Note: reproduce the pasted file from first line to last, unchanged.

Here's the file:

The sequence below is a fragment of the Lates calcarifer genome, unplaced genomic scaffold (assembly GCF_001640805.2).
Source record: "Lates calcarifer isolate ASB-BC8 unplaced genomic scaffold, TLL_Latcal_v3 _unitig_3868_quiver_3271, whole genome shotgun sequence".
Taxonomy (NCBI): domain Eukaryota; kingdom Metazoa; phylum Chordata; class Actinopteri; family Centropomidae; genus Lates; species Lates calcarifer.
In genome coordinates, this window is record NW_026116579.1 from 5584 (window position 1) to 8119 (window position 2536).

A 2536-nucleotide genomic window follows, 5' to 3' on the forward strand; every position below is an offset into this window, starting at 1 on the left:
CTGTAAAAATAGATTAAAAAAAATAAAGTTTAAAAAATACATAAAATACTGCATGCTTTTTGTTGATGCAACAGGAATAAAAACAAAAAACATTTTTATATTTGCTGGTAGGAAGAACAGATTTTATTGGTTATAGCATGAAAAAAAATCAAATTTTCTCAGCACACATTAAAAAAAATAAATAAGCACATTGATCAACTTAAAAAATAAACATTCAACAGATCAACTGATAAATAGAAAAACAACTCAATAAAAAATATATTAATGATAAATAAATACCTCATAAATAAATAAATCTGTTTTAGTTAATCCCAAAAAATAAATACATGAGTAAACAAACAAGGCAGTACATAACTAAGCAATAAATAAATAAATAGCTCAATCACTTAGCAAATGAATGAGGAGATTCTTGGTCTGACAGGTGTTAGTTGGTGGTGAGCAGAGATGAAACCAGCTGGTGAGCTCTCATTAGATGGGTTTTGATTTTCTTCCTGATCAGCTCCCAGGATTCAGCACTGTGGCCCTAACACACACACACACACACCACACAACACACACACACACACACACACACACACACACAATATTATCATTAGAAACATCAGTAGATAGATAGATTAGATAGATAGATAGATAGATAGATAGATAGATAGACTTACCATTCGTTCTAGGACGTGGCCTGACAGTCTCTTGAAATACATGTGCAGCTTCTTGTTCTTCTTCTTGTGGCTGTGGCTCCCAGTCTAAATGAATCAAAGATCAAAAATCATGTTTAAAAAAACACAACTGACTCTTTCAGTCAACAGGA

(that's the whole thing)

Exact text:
The sequence below is a fragment of the Lates calcarifer genome, unplaced genomic scaffold (assembly GCF_001640805.2).
Source record: "Lates calcarifer isolate ASB-BC8 unplaced genomic scaffold, TLL_Latcal_v3 _unitig_3868_quiver_3271, whole genome shotgun sequence".
Taxonomy (NCBI): domain Eukaryota; kingdom Metazoa; phylum Chordata; class Actinopteri; family Centropomidae; genus Lates; species Lates calcarifer.
In genome coordinates, this window is record NW_026116579.1 from 5584 (window position 1) to 8119 (window position 2536).

A 2536-nucleotide genomic window follows, 5' to 3' on the forward strand; every position below is an offset into this window, starting at 1 on the left:
CTGTAAAAATAGATTAAAAAAAATAAAGTTTAAAAAATACATAAAATACTGCATGCTTTTTGTTGATGCAACAGGAATAAAAACAAAAAACATTTTTATATTTGCTGGTAGGAAGAACAGATTTTATTGGTTATAGCATGAAAAAAAATCAAATTTTCTCAGCACACATTAAAAAAAATAAATAAGCACATTGATCAACTTAAAAAATAAACATTCAACAGATCAACTGATAAATAGAAAAACAACTCAATAAAAAATATATTAATGATAAATAAATACCTCATAAATAAATAAATCTGTTTTAGTTAATCCCAAAAAATAAATACATGAGTAAACAAACAAGGCAGTACATAACTAAGCAATAAATAAATAAATAGCTCAATCACTTAGCAAATGAATGAGGAGATTCTTGGTCTGACAGGTGTTAGTTGGTGGTGAGCAGAGATGAAACCAGCTGGTGAGCTCTCATTAGATGGGTTTTGATTTTCTTCCTGATCAGCTCCCAGGATTCAGCACTGTGGCCCTAACACACACACACACACACCACACAACACACACACACACACACACACACACACACACAATATTATCATTAGAAACATCAGTAGATAGATAGATTAGATAGATAGATAGATAGATAGATAGATAGATAGACTTACCATTCGTTCTAGGACGTGGCCTGACAGTCTCTTGAAATACATGTGCAGCTTCTTGTTCTTCTTCTTGTGGCTGTGGCTCCCAGTCTAAATGAATCAAAGATCAAAAATCATGTTTAAAAAAACACAACTGACTCTTTCAGTCAACAGGA